Lloyd Dobyns

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Lloyd Dobyns
Born
Lloyd Allen Dobyns Jr.

(1936-03-12)March 12, 1936
DiedAugust 22, 2021(2021-08-22) (aged 85)
Alma materWashington and Lee University
OccupationNews reporter, correspondent

Lloyd Allen Dobyns Jr. (March 12, 1936 – August 22, 2021) was an American news reporter and correspondent. He worked for NBC from 1969 to 1986, hosting Weekend, NBC News Overnight, and Monitor.

Early life[edit]

Dobyns was born in Newport News, Virginia, on March 12, 1936.[1] He attended Fork Union Military Academy, graduating in the Class of 1953,[2] and served as a lieutenant in the US Army for two years. He then studied journalism at Washington and Lee University, obtaining a Bachelor of Arts in 1957.[3]

Career[edit]

After graduating, Dobyns started his broadcasting career in his hometown with WDBJ. He went on to serve as an anchor at WAVY television in Portsmouth/Norfolk/Newport News in the 1960s, eventually becoming its news director. At the end of the decade, he relocated to New York, where he briefly worked for WNYW as managing editor.[1]

Dobyns worked for NBC from 1969 to 1986.[3] In 1980 he was a reporter on the successful TV documentary, If Japan can... Why can't we? about the reasons Japan was a manufacturing powerhouse as US industry struggled to keep up.[1] He hosted Weekend from 1974 to 1979 and NBC News Overnight with Linda Ellerbee (1982-83) before being replaced by Bill Schechner. He was the anchor of NBC's short-lived, hour-long Monitor in 1983.[1][3] The series was cancelled after receiving poor television ratings.[4] He retired from NBC in 1986.[1]

Dobyns subsequently got involved in the Total Quality Management movement, partnering with W. Edwards Deming. He later worked at the Norfolk Virginian-Pilot newspaper and taught journalism at Jacksonville State University in Jacksonville, Alabama, where served as the Ayers Chair in the Department of Communication from the late 1990s to the early 2000s.[3][5]

Later life[edit]

Dobyns began hosting podcasts for Colonial Williamsburg in 2005, interviewing various staff members about their particular specialty at the restored colonial capital of Virginia.[6][7] He initially did not know what a podcast was, but warmed to the idea when he found out they were similar to the interviews he conducted in the past.[8]

Dobyns died on August 22, 2021, in Mebane, North Carolina. He was 85, and suffered from complications caused by multiple strokes prior to his death.[1]

Awards[edit]

Dobyns won 28 national awards including a George Foster Peabody medal.[3] In presenting a 1975 award to Weekend, the Peabody committee noted that, "Felicity of style and polished journalistic professionalism are the distinctive wellsprings at the source of 'Weekend', produced and written for NBC by Reuven Frank and Lloyd Dobyns. A once-a-month magazine of television, inquiring into the off-trail, 'Weekend' is hereby honored not only for its content, but also as an instructive example of how the language can be employed with grace and precision."[9]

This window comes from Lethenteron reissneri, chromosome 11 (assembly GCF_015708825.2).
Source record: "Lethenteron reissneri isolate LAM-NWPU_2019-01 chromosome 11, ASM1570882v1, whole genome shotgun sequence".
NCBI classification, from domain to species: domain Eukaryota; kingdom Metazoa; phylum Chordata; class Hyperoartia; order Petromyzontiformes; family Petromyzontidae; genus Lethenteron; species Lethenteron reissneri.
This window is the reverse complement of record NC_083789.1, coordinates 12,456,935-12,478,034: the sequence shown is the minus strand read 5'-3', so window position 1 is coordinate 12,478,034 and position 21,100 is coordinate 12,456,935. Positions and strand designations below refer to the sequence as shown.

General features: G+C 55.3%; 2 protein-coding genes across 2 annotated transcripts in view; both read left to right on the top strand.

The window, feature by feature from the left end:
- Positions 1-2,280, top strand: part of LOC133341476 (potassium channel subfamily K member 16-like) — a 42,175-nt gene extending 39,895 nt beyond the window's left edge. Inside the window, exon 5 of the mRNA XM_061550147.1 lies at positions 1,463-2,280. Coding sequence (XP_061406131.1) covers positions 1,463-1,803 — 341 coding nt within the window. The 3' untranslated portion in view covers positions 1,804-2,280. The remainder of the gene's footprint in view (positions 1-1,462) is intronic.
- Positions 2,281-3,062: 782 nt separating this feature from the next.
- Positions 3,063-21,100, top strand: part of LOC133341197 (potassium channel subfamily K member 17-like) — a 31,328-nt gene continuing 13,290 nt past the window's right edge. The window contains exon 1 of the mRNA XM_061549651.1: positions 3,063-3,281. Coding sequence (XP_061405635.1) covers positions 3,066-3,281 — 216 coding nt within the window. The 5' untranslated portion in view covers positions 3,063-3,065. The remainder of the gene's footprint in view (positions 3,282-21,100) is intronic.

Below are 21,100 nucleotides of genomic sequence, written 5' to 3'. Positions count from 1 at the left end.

Dobyns' work also earned a DuPont-Columbia Award, a 1982 Humanitas Prize and two Christophers.[3] In 1977 he was inducted into the Fork Union Military Academy Distinguished Alumni Hall of Fame.[10] He was inducted into the Virginia Communications Hall of Fame in 2003.[3][11] He was also granted an honorary doctorate of humane letters by the University of North Carolina.[3]

Books[edit]

Lloyd Dobyns co-authored two books with Clare Crawford-Mason:

  • Quality or Else: The Revolution in World Business (1993) ISBN 0-395-63749-X
  • Thinking About Quality: Progress, Wisdom, and the Deming Philosophy (1994) ISBN 0-7881-6989-0

References[edit]

  1. ^ a b c d e f "Former NBC News anchor, correspondent Lloyd Dobyns Jr. dies". Associated Press. August 24, 2021. Retrieved August 25, 2021.
  2. ^ "Distinguished Alumni Hall of Fame". Fork Union Military Academy. September 1, 2020. Retrieved August 26, 2021.
  3. ^ a b c d e f g h "Dobyns To Be Inducted into Virginia Communications Hall of Fame". Jacksonville State University. March 31, 2003. Retrieved August 25, 2021.
  4. ^ Murray, Michael D., ed. (1999). Encyclopedia of Television News. Greenwood Publishing Group. p. 172. ISBN 9781573561082.
  5. ^ Lloyd Dobyns imparts lessons of a lifetime Archived September 28, 2007, at the Wayback Machine Warren Watson, American Press Institute, December 27, 2000
  6. ^ Colonial Williamsburg podcasts with Lloyd Dobyns
  7. ^ Colonial Williamsburg 2005 Annual Report
  8. ^ Greenspan, Anders (November 12, 2020). Creating Colonial Williamsburg: The Restoration of Virginia's Eighteenth-Century Capital (2 ed.). University of North Carolina Press. p. 187. ISBN 9781469625676.
  9. ^ "Weekend". Peabody Awards. Archived from the original on September 28, 2020. Retrieved August 25, 2021.
  10. ^ "Distinguished Alumni Hall of Fame". Fork Union Military Academy. September 1, 2020. Retrieved August 26, 2021.
  11. ^ Lloyd Dobyns Bio at the Virginia Communications Hall of Fame (2003) Archived September 1, 2006, at the Wayback Machine